The Imperial Flower Garden, north of the three inner palaces and the Gate of Earthly Tranquillity, dates from the reign of the Ming Yongle emperor. It is symmetrically laid out with pavilions, temples, and halls as well as a rock garden and ancient trees. On the west and east sides of the garden are the charming Thousand Autumns Pavilion and Ten Thousand Springs Pavilion, each topped with a circular roof. Positioned centrally in the north of the garden, the Hall of Imperial Peace formerly served as a temple, and, on top of the lofty rockery in the northeast of the garden, the Imperial View Pavilion rises with long views over the gardens and beyond. During the Qing dynasty, sacrifices were performed in the gardens on the seventh day of the seventh lunar month (China’s equivalent of Valentine’s Day) by the emperor, empress, and imperial concubines to a pair of stars that represent lovers.

Eastern Palaces
On the east side of the Inner Court lies a much closer knit series of smaller palaces and courtyards formerly used as the residences of imperial concubines. Nowadays, some of these areas serve as museums of jade, paintings, enamels, and antique collectibles, including the impressive Clock Exhibition Hall (housed in the Palace of Eternal Harmony) with its sizeable and fascinating display. Note that these are occasionally moved to other halls and at some an entry fee is payable. Among the collection are elaborate Chinese, British, and French timepieces, donated or collected by Qing emperors. In the southeast of the inner court is the Palace of Abstinence, where the emperor fasted before sacrificial ceremonies. Further southeast stands a beautiful Nine Dragon Screen, a 100-ft (31-m) long spirit wall made from richly glazed tiles and similar to the screen in Beihai Park. Screens were used to shield areas from sight and allow visitors to make themselves presentable. The screen leads on to the jewelry displays housed in a series of halls in the northeast of the complex, including the Imperial Zenith Hall and the Palace of Peaceful Longevity. These halls contain an array of decorative objects and tools used by the emperor. Northwest of the Palace of Peaceful Longevity is its flower garden, a tranquil strip of rockeries and pavilions.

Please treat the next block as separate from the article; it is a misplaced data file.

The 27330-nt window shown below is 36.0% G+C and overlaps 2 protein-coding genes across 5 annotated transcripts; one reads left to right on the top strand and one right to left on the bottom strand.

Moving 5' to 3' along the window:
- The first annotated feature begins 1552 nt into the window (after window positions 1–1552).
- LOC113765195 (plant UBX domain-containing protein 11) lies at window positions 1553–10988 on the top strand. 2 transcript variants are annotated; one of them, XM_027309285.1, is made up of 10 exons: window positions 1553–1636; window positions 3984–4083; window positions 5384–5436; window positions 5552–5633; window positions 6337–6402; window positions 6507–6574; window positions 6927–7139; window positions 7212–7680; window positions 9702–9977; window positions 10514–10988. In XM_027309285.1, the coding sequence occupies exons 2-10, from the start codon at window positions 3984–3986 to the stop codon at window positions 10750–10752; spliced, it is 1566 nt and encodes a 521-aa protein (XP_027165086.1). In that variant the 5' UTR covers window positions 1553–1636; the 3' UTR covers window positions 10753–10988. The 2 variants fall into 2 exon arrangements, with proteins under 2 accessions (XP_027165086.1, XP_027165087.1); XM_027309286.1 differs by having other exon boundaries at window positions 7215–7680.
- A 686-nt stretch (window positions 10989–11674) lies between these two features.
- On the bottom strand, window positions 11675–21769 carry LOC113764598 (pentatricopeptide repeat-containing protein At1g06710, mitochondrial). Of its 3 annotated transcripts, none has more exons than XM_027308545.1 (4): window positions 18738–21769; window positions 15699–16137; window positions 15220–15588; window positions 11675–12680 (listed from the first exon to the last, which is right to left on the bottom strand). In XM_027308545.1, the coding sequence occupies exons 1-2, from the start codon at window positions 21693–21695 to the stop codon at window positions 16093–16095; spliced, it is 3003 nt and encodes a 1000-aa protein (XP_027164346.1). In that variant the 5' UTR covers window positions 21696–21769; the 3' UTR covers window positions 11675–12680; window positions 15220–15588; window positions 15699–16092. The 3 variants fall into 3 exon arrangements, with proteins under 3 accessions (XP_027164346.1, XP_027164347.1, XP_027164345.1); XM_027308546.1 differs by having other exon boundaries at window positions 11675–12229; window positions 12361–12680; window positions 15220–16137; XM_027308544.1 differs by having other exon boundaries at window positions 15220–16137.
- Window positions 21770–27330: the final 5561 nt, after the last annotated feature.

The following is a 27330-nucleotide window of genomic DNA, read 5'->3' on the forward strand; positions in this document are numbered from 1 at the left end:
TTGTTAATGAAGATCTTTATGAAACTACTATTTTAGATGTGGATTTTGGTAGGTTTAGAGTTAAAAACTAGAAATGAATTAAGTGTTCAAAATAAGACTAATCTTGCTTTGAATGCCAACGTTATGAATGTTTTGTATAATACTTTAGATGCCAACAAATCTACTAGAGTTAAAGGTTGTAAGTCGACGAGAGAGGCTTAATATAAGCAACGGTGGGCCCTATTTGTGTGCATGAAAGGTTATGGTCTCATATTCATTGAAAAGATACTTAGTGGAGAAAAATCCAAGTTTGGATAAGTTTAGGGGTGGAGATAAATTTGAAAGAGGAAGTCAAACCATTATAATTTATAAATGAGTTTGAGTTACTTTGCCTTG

Western Palaces
Much of the western flank of the Forbidden City is closed to visitors, but the halls west of the three inner palaces are accessible. The Hall of Mental Cultivation was used by Yongzheng for his residence, rather than the Hall of Heavenly Purity, where his father, Kangxi, had lived for 60 years. The East Warm Chamber of the Hall of Mental Cultivation was the site of the formal abdication by Henry Pu Yi, the last emperor, on February 12, 1912.

One of four arrow towers at each corner of the palace wall
One of four arrow towers at
each corner of the palace wall

The Palace Walls
The wall around the Forbidden City is marked at each corner by an elaborate Arrow Tower, notable for its many eaves. The northern gate of the palace is called the Gate of Divine Prowess or Shenwu Men, and served as a combined bell and drum tower. The palace wall was enclosed within a moat and another wall ran around the grounds of the Imperial City. Beyond this lay the inner and outer city walls of Beijing. Damaged in the 1950s and 1960s, only a few parts of the Imperial City wall survive, while the city walls have all but vanished. However, the wall of the Forbidden City and its four gates have survived intact and can still be admired.

Chinese Dragons
Imperial five-clawed dragons
on a glazed Nine Dragon Screen

Chinese Dragons
The Chinese dragon is a curious hybrid of sometimes many animal parts – snake’s body, deer horns, bull’s ears, hawk’s claws and fish scales. Endowed with magical characteristics, it can fly, swim, change into other animals, bring rainfall and ward off evil spirits. The five-clawed dragon represented the power of the emperor, and therefore could only adorn his imperial buildings. The Chinese dragon is a beneficent beast offering protection and good luck, hence its depiction on screens and marble carriageways, and its significance, even today, in festivals such as Chinese New Year.